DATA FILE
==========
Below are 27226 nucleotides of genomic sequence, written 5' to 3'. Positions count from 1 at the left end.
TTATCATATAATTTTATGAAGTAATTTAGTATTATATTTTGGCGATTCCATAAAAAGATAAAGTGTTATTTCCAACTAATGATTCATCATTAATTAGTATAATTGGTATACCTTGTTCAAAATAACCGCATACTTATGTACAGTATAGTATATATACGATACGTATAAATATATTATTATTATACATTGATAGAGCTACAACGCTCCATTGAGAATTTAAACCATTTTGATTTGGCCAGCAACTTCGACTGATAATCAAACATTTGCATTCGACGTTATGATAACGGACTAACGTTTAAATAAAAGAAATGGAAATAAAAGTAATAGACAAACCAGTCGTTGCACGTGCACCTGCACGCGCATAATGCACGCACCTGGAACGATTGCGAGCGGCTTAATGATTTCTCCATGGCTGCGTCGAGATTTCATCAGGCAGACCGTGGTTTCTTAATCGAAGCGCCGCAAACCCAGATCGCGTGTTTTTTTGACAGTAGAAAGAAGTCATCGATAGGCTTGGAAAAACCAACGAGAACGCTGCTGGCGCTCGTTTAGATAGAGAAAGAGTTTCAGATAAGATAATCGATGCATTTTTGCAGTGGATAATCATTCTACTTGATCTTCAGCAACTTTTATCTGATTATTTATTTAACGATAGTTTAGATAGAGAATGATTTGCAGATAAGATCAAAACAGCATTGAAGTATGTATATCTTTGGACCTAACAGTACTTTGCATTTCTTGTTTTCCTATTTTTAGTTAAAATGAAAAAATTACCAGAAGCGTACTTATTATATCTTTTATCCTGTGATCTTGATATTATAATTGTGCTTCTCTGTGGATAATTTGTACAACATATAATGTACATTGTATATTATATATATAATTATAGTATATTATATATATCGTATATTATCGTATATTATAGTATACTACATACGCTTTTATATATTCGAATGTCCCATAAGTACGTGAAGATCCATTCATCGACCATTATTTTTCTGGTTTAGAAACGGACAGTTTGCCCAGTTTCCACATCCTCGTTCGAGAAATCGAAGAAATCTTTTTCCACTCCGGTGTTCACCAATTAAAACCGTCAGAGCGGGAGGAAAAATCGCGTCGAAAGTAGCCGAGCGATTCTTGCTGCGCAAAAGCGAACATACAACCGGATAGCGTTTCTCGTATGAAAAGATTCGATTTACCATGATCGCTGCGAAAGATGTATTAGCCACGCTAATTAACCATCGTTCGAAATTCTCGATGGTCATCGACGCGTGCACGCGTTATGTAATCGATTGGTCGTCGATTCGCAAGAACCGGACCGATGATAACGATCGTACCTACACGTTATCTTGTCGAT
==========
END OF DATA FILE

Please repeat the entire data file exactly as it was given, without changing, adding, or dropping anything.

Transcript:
Below are 27226 nucleotides of genomic sequence, written 5' to 3'. Positions count from 1 at the left end.
TTATCATATAATTTTATGAAGTAATTTAGTATTATATTTTGGCGATTCCATAAAAAGATAAAGTGTTATTTCCAACTAATGATTCATCATTAATTAGTATAATTGGTATACCTTGTTCAAAATAACCGCATACTTATGTACAGTATAGTATATATACGATACGTATAAATATATTATTATTATACATTGATAGAGCTACAACGCTCCATTGAGAATTTAAACCATTTTGATTTGGCCAGCAACTTCGACTGATAATCAAACATTTGCATTCGACGTTATGATAACGGACTAACGTTTAAATAAAAGAAATGGAAATAAAAGTAATAGACAAACCAGTCGTTGCACGTGCACCTGCACGCGCATAATGCACGCACCTGGAACGATTGCGAGCGGCTTAATGATTTCTCCATGGCTGCGTCGAGATTTCATCAGGCAGACCGTGGTTTCTTAATCGAAGCGCCGCAAACCCAGATCGCGTGTTTTTTTGACAGTAGAAAGAAGTCATCGATAGGCTTGGAAAAACCAACGAGAACGCTGCTGGCGCTCGTTTAGATAGAGAAAGAGTTTCAGATAAGATAATCGATGCATTTTTGCAGTGGATAATCATTCTACTTGATCTTCAGCAACTTTTATCTGATTATTTATTTAACGATAGTTTAGATAGAGAATGATTTGCAGATAAGATCAAAACAGCATTGAAGTATGTATATCTTTGGACCTAACAGTACTTTGCATTTCTTGTTTTCCTATTTTTAGTTAAAATGAAAAAATTACCAGAAGCGTACTTATTATATCTTTTATCCTGTGATCTTGATATTATAATTGTGCTTCTCTGTGGATAATTTGTACAACATATAATGTACATTGTATATTATATATATAATTATAGTATATTATATATATCGTATATTATCGTATATTATAGTATACTACATACGCTTTTATATATTCGAATGTCCCATAAGTACGTGAAGATCCATTCATCGACCATTATTTTTCTGGTTTAGAAACGGACAGTTTGCCCAGTTTCCACATCCTCGTTCGAGAAATCGAAGAAATCTTTTTCCACTCCGGTGTTCACCAATTAAAACCGTCAGAGCGGGAGGAAAAATCGCGTCGAAAGTAGCCGAGCGATTCTTGCTGCGCAAAAGCGAACATACAACCGGATAGCGTTTCTCGTATGAAAAGATTCGATTTACCATGATCGCTGCGAAAGATGTATTAGCCACGCTAATTAACCATCGTTCGAAATTCTCGATGGTCATCGACGCGTGCACGCGTTATGTAATCGATTGGTCGTCGATTCGCAAGAACCGGACCGATGATAACGATCGTACCTACACGTTATCTTGTCGAT